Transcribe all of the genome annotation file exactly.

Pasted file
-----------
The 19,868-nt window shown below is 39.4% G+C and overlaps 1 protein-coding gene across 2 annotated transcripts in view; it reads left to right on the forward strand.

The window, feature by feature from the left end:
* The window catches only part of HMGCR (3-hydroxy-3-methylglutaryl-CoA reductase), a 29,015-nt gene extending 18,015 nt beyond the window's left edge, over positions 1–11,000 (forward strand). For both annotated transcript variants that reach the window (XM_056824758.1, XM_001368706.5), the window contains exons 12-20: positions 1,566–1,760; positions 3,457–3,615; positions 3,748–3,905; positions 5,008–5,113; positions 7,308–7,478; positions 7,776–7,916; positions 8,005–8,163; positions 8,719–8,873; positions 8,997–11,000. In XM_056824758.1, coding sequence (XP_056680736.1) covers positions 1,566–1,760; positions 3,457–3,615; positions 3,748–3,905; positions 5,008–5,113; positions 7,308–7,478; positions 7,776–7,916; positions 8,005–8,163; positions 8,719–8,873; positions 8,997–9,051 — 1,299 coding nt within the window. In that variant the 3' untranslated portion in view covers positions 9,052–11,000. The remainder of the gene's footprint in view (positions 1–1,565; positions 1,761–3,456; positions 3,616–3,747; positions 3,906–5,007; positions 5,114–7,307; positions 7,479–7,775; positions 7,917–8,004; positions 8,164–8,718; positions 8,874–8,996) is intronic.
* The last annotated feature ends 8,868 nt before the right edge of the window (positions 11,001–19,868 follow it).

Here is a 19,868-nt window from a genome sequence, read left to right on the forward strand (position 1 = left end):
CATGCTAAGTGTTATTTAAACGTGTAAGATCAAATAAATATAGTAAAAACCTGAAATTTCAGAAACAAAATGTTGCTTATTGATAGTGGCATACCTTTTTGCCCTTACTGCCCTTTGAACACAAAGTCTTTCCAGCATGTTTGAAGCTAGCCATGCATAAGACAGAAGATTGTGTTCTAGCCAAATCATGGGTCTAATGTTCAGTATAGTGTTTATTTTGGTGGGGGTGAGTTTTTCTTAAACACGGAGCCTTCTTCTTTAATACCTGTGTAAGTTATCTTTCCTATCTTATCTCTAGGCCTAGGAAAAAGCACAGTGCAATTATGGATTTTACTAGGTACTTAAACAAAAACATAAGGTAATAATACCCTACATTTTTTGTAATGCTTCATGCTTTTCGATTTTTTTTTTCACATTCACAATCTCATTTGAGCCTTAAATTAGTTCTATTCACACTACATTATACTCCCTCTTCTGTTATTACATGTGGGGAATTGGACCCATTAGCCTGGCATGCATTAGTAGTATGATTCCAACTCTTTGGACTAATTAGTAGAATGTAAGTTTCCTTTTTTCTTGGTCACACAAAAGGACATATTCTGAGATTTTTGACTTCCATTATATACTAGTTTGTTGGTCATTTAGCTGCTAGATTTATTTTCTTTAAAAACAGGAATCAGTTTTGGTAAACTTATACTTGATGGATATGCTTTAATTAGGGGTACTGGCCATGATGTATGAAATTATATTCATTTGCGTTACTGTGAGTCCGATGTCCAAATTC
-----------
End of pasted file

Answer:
The 19,868-nt window shown below is 39.4% G+C and overlaps 1 protein-coding gene across 2 annotated transcripts in view; it reads left to right on the forward strand.

The window, feature by feature from the left end:
* The window catches only part of HMGCR (3-hydroxy-3-methylglutaryl-CoA reductase), a 29,015-nt gene extending 18,015 nt beyond the window's left edge, over positions 1–11,000 (forward strand). For both annotated transcript variants that reach the window (XM_056824758.1, XM_001368706.5), the window contains exons 12-20: positions 1,566–1,760; positions 3,457–3,615; positions 3,748–3,905; positions 5,008–5,113; positions 7,308–7,478; positions 7,776–7,916; positions 8,005–8,163; positions 8,719–8,873; positions 8,997–11,000. In XM_056824758.1, coding sequence (XP_056680736.1) covers positions 1,566–1,760; positions 3,457–3,615; positions 3,748–3,905; positions 5,008–5,113; positions 7,308–7,478; positions 7,776–7,916; positions 8,005–8,163; positions 8,719–8,873; positions 8,997–9,051 — 1,299 coding nt within the window. In that variant the 3' untranslated portion in view covers positions 9,052–11,000. The remainder of the gene's footprint in view (positions 1–1,565; positions 1,761–3,456; positions 3,616–3,747; positions 3,906–5,007; positions 5,114–7,307; positions 7,479–7,775; positions 7,917–8,004; positions 8,164–8,718; positions 8,874–8,996) is intronic.
* The last annotated feature ends 8,868 nt before the right edge of the window (positions 11,001–19,868 follow it).

Here is a 19,868-nt window from a genome sequence, read left to right on the forward strand (position 1 = left end):
CATGCTAAGTGTTATTTAAACGTGTAAGATCAAATAAATATAGTAAAAACCTGAAATTTCAGAAACAAAATGTTGCTTATTGATAGTGGCATACCTTTTTGCCCTTACTGCCCTTTGAACACAAAGTCTTTCCAGCATGTTTGAAGCTAGCCATGCATAAGACAGAAGATTGTGTTCTAGCCAAATCATGGGTCTAATGTTCAGTATAGTGTTTATTTTGGTGGGGGTGAGTTTTTCTTAAACACGGAGCCTTCTTCTTTAATACCTGTGTAAGTTATCTTTCCTATCTTATCTCTAGGCCTAGGAAAAAGCACAGTGCAATTATGGATTTTACTAGGTACTTAAACAAAAACATAAGGTAATAATACCCTACATTTTTTGTAATGCTTCATGCTTTTCGATTTTTTTTTTCACATTCACAATCTCATTTGAGCCTTAAATTAGTTCTATTCACACTACATTATACTCCCTCTTCTGTTATTACATGTGGGGAATTGGACCCATTAGCCTGGCATGCATTAGTAGTATGATTCCAACTCTTTGGACTAATTAGTAGAATGTAAGTTTCCTTTTTTCTTGGTCACACAAAAGGACATATTCTGAGATTTTTGACTTCCATTATATACTAGTTTGTTGGTCATTTAGCTGCTAGATTTATTTTCTTTAAAAACAGGAATCAGTTTTGGTAAACTTATACTTGATGGATATGCTTTAATTAGGGGTACTGGCCATGATGTATGAAATTATATTCATTTGCGTTACTGTGAGTCCGATGTCCAAATTC